“End to tampon tax.” 

Image: What Women Want

A petition calling on the UK government to “Stop taxing periods. Period,” succeeded in answering women's demands. The petition gained 320,000 signatures, building momentum against the misguided luxury tax on essential menstrual products dubbed “the tampon tax.” It was a demand the government could not dismiss and in March 2016, former Prime Minister David Cameron announced the tax would be scrapped — although women are still waiting for this law to come into force. Periods are not a luxury, so why should any woman have to pay the price for her body? 

“I would like to be paid at the going rate for my job. After 10 years, I am paid 70% of the appropriate salary.” 

Image: What Women Want

Unequal pay is one of the most persistent obstacles to gender equality. In the UK, the average woman earns 13.9% less than the average man for full time work, and 18.1% if you include part time work. This gap increases for women from ethnic minorities. Progress toward parity is slow. Equal Pay Day 2016 was only a day later than it was last year, highlighting the “glacial” pace of change. At this rate, researchers estimate the gender pay gap will not close until 2069 — almost 100 years after the Equal Pay Act became law. 

Read More: Women Across Europe Are Walking Out of Work Early to Demand Equal Pay

“Basic human rights for everyone.” 

Image: What Women Want

Women’s hopes and dreams for society go beyond the limits of their gender. The surveys rich and varied results show that the respondents were concerned with far more than just so-called “women’s issues,” and their vision for the world extended beyond national borders. Not only did the women surveyed want to see change at home, they wanted decisive change on the world stage too:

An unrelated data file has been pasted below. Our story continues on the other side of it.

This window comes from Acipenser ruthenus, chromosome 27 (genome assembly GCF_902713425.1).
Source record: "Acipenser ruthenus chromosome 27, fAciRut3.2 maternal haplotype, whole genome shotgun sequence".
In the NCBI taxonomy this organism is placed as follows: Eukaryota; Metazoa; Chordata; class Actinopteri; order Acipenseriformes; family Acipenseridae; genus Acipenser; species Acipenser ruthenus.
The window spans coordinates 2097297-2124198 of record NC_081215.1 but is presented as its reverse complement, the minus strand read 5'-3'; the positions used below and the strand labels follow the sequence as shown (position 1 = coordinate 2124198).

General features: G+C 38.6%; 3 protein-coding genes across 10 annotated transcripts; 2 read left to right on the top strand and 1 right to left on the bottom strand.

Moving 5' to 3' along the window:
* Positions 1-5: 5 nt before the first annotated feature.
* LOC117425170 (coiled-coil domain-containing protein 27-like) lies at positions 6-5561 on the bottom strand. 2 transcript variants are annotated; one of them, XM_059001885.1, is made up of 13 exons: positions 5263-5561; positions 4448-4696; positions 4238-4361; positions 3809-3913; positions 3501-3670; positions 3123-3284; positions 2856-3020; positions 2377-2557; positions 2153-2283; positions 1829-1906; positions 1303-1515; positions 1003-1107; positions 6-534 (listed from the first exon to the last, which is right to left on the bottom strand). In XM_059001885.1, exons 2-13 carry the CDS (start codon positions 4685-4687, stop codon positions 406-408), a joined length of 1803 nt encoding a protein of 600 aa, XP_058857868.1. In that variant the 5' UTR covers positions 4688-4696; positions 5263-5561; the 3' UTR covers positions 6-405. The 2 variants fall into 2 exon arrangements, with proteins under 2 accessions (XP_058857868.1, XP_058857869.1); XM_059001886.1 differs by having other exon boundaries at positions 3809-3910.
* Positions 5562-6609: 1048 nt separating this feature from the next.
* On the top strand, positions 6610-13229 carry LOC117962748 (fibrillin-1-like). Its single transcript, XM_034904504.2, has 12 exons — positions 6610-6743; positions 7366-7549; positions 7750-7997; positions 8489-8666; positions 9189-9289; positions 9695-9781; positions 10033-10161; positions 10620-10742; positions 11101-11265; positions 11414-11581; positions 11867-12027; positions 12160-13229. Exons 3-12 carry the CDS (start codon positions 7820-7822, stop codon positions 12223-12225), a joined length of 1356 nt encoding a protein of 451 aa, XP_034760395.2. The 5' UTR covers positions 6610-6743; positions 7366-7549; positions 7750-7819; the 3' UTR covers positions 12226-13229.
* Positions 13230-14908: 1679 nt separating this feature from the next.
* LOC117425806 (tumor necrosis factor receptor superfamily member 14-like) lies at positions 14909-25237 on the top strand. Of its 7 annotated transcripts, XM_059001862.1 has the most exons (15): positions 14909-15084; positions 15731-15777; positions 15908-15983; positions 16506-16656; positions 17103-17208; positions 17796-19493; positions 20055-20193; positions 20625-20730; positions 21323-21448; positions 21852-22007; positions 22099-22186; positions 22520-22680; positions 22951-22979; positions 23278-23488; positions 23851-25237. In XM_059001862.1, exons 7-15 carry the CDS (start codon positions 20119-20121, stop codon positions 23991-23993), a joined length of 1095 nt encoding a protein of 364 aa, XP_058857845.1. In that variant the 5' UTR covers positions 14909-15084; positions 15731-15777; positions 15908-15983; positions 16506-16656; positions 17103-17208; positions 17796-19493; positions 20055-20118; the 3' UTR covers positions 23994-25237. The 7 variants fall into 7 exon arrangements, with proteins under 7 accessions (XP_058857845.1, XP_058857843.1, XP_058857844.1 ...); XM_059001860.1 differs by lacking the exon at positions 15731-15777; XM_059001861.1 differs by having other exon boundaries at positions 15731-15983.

“Fairness to refugees in all aspects of their lives.”

“Stop the mutilation of female genitals, there is no satisfactory reason behind this.” 

“An end to people starving and in want.” 

“The right to clean water everywhere.” 

These quotes only offer a glimpse of the eclectic range of perspectives captured by the groundbreaking survey. The answers were far from homogenous, coloured by individual outlooks, contexts and needs, but the recurring themes offer a powerful statement of intent. Sadly, too many of the hopes shared have not been realised. 

Sue Tibballs, the founder of What Women Want 2.0 who led the 1996 survey, says:  "It is striking how similar women's wants are 20 years ago and today. The biggest difference is in women's tone of voice. Women today feel they were promised equality and it isn't being delivered."

Sophie Walker, leader of the Women’s Equality Party agrees. “It is appalling how little ground has been covered in twenty years since women in the first survey sought equal pay and workplace opportunities, an end to sexism and safer streets.”

In the simple words of one respondent: women still want “gender equality everywhere ASAP.”  

So if you’re a woman in the UK, you have the chance to add your voice. Take action now to take part in What Women Want 2.0 and answer the question: “What Do You Want?”  

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All quotes are cited from "Vision and Values:  the What Women Want Social Survey". To read the full 1996 report, visit


Demand Equity

20 Years Ago, British Women Told Us What They Really, Really Wanted. Did Anyone Listen?

By Yosola Olorunshola